The investors on Wall Street have voted, and they dislike the direction of the Premier League champions even less the supporters do. Over the last month, the financial markets have slashed the teams value by £250m to £1.5B.
While the Glazers remain firmly in control of the club, Wall Street’s reaction could be an indication of storm crowds on the horizon around United’s commercial dealings.
United have been able to grow their revenues on the strength of unparalleled sponsorship deals. Under Sir Alex Ferguson, United grew into a global brand that claims more than 650m followers. The vast majority of those 650m fans are new, they have only started to follow United in the last 10 years and have enjoyed the clubs success on the pitch.
But if this is the start of a transition period at United, how many of those fans will continue to support the club, even if United are not wining trophies?
That has to be the worry of someone like Nike which pays United a minimum of £25m a year for the sale of two million replica shirts around the globe. Those sales helped to earn United an additional £12.8m from the agreement last year.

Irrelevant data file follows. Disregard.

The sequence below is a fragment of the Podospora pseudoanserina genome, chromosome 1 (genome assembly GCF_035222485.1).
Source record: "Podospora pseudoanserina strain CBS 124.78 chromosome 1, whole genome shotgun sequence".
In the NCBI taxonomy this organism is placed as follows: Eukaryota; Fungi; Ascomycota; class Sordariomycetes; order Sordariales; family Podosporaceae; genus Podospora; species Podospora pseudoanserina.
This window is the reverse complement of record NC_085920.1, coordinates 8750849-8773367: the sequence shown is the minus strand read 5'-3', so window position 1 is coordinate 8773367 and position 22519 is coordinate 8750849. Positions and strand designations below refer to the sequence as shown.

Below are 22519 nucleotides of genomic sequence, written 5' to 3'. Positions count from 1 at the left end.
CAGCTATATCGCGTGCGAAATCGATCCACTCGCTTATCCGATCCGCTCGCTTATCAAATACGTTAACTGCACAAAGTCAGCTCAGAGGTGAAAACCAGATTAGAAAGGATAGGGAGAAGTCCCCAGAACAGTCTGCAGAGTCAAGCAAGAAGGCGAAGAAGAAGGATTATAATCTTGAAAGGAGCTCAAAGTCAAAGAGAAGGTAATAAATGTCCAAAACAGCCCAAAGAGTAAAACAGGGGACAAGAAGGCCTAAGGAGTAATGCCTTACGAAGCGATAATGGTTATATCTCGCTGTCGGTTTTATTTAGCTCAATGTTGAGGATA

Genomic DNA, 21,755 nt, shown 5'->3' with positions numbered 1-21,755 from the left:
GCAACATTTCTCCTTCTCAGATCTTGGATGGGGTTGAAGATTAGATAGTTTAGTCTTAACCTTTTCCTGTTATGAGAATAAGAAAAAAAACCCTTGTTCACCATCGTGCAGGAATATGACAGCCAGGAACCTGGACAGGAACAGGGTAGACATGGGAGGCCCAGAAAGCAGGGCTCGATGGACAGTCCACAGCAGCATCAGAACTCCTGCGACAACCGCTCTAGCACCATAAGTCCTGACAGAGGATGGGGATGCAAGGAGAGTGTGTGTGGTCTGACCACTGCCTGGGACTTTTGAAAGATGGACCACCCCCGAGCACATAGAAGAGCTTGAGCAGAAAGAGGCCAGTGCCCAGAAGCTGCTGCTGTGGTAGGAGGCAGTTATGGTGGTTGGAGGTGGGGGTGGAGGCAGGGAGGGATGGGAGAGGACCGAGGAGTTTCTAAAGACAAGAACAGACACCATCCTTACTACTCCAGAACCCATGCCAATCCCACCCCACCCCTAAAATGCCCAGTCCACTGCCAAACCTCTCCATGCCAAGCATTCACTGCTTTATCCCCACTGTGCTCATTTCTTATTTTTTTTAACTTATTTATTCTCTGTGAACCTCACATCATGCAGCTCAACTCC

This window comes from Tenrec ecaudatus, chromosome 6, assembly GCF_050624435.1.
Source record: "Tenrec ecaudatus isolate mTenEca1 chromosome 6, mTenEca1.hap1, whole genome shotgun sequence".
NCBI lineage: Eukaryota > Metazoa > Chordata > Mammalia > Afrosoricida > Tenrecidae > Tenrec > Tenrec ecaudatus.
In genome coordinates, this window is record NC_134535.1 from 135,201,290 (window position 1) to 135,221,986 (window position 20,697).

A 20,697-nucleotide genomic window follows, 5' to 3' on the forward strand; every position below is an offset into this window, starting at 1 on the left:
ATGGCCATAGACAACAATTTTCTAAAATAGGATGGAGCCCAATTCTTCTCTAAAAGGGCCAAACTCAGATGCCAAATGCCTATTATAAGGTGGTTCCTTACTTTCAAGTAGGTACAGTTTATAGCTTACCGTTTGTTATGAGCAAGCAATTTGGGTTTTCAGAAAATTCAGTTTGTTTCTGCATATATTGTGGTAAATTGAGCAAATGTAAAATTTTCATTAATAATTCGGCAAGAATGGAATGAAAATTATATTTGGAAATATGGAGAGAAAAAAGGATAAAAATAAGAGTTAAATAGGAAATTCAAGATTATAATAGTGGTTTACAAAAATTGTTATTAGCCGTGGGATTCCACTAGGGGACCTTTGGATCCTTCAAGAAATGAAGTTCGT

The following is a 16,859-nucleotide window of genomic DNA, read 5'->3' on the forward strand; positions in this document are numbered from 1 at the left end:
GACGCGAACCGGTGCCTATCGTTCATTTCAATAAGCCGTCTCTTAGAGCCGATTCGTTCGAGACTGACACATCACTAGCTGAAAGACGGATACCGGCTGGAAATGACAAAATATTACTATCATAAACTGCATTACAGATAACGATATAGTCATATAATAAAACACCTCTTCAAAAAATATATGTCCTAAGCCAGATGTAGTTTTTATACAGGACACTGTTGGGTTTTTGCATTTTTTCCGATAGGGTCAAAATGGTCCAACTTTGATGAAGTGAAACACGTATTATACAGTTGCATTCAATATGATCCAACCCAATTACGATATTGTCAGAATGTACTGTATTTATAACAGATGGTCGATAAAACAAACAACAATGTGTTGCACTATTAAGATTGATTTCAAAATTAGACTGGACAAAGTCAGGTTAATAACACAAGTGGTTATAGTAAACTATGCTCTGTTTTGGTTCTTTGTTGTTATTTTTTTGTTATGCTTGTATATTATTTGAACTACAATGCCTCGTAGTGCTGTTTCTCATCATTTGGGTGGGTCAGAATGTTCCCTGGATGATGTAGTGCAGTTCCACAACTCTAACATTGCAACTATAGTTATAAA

And though Nike is expected to renew its deal in the next few months, the team’s recent struggles could cause the American company to lower the price it pays United amidst worries that they will sell less shorts in Cape Town, Shanghai and Seoul if United’s struggles continue.
Under Financial Fair Play rules, the importance of a teams commercial revenues cannot be overstated. The top teams all make similar amounts from match day revenue and media rights. It is the commercial revenue that separates them, that becomes the engine to sign the best the best players in the world.
While United’s on the pitch performance is worrying, what has to worry United’s officials more is the impact that could have on the teams commercial revenues.